Respiratory effects in human functional magnetic resonance imaging due to bulk susceptibility changes

Phys Med Biol. 2001 Dec;46(12):3331-40. doi: 10.1088/0031-9155/46/12/318.


Functional magnetic resonance imaging relies on detecting small changes in the signal in the presence of noise from various sources. It has been shown that periodic variations in the signal at the respiratory frequency occur in the brain and various techniques have been proposed to remove them. However, the precise mechanism by which respiration affects the fMRI signal has not yet been proven. Here, we explore the nature of respiratory signal variations and the artefacts they produce in brain images. Our results demonstrate conclusively that bulk susceptibility variations in the lungs during respiration cause variations in the static magnetic field within the brain tissue. These variations in field strength and homogeneity lead to a shift of the image and a shading of image intensity in the phase encoding direction. These artefacts, if left uncorrected, may lead to the production of spurious activations and/or decreased statistical significance of true activations in fMRI. In addition, these results suggest that respiration effects may not necessarily be well characterized as simple additive noise and that an alternative model based on the physical origins of susceptibility variations may be more appropriate.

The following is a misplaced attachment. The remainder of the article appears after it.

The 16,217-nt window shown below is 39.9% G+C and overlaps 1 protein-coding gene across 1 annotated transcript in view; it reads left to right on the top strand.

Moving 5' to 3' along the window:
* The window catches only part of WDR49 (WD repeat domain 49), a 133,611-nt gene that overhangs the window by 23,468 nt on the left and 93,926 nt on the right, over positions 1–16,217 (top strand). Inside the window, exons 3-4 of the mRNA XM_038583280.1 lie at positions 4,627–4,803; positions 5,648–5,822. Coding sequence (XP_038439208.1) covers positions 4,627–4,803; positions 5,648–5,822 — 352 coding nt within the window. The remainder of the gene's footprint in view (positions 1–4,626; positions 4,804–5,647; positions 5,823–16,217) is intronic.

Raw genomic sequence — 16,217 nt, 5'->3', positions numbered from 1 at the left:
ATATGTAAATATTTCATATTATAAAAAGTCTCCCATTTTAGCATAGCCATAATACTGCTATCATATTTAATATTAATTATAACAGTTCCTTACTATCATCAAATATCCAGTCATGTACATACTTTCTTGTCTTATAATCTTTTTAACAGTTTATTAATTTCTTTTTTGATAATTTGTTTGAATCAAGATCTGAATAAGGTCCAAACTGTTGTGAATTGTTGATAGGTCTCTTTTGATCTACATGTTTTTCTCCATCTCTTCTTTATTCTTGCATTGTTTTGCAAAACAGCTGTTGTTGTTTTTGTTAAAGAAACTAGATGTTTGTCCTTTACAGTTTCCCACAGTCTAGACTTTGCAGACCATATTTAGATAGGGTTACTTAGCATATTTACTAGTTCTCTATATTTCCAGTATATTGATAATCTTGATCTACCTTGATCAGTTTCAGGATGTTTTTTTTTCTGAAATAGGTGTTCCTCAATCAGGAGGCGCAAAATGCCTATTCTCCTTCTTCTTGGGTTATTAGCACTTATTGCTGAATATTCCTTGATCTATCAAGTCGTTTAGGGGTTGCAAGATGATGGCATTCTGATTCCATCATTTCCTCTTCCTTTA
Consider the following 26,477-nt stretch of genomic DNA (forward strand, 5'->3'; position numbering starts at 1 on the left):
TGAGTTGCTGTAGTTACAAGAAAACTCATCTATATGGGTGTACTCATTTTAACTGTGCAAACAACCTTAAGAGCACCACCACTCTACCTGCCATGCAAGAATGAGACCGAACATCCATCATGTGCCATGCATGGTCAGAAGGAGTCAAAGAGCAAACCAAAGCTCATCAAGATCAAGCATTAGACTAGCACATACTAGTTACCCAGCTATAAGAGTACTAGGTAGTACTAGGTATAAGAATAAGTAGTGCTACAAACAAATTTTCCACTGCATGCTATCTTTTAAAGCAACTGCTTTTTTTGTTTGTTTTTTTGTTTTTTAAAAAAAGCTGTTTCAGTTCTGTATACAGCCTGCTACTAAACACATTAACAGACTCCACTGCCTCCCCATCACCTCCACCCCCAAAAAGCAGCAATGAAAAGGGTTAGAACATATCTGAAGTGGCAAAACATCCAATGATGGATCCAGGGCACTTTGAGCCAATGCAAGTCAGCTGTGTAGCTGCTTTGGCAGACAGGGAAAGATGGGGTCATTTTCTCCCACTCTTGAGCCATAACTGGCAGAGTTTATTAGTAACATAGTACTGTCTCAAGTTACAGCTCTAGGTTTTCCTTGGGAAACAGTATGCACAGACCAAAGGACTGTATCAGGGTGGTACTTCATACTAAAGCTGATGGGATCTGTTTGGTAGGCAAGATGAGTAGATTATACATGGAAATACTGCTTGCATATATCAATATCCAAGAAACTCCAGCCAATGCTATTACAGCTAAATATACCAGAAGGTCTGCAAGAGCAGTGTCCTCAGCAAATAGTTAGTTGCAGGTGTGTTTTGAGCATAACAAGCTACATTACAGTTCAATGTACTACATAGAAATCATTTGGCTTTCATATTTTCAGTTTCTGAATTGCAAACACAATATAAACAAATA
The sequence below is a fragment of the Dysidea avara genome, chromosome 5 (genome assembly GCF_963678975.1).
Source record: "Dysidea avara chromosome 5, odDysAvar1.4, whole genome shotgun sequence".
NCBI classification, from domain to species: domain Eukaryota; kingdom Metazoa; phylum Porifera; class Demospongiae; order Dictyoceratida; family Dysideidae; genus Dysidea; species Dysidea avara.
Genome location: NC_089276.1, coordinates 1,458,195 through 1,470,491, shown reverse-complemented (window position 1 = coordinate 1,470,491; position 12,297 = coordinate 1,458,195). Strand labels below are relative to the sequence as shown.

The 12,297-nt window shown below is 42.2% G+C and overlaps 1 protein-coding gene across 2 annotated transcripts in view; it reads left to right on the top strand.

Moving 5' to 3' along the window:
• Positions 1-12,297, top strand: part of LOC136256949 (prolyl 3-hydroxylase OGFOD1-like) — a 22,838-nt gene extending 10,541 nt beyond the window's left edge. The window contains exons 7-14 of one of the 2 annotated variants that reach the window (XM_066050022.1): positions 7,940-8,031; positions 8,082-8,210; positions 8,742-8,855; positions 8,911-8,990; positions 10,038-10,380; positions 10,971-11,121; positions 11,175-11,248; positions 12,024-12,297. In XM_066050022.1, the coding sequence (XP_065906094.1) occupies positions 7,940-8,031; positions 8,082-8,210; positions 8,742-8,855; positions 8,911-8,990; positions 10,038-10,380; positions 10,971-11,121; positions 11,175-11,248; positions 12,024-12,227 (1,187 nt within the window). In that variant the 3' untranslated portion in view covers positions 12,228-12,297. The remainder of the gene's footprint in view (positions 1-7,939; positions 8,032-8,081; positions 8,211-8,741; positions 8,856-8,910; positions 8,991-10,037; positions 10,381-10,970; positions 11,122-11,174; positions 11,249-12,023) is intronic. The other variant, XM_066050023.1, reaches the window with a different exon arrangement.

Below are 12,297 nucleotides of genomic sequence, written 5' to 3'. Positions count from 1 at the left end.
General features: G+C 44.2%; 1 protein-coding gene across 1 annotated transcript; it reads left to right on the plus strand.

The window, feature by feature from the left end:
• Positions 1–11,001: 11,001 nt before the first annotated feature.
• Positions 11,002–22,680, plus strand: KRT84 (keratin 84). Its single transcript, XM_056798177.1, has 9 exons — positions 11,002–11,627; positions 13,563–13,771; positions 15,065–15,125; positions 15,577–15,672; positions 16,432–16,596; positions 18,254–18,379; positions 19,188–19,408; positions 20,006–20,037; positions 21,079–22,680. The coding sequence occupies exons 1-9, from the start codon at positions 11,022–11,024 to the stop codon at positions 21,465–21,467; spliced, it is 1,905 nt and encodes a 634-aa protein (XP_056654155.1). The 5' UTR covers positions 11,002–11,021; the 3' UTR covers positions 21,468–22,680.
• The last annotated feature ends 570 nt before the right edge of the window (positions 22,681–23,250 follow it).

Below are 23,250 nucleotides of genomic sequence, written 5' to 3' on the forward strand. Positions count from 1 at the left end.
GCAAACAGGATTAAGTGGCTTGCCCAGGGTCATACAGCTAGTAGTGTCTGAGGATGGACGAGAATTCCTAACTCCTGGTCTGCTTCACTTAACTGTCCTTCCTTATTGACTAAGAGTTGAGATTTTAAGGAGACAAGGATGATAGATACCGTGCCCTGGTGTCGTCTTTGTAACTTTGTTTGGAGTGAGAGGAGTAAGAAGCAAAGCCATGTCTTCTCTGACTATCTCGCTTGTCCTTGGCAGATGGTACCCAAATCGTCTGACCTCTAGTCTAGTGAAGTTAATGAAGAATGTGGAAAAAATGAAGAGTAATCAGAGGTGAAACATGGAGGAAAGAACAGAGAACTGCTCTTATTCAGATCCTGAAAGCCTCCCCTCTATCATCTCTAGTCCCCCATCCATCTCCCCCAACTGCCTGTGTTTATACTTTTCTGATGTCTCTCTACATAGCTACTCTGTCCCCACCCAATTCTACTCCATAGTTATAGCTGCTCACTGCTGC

MeSH terms

  • Brain / pathology*
  • Humans
  • Magnetic Resonance Imaging / methods*
  • Models, Statistical
  • Reproducibility of Results
  • Respiration*
  • Time Factors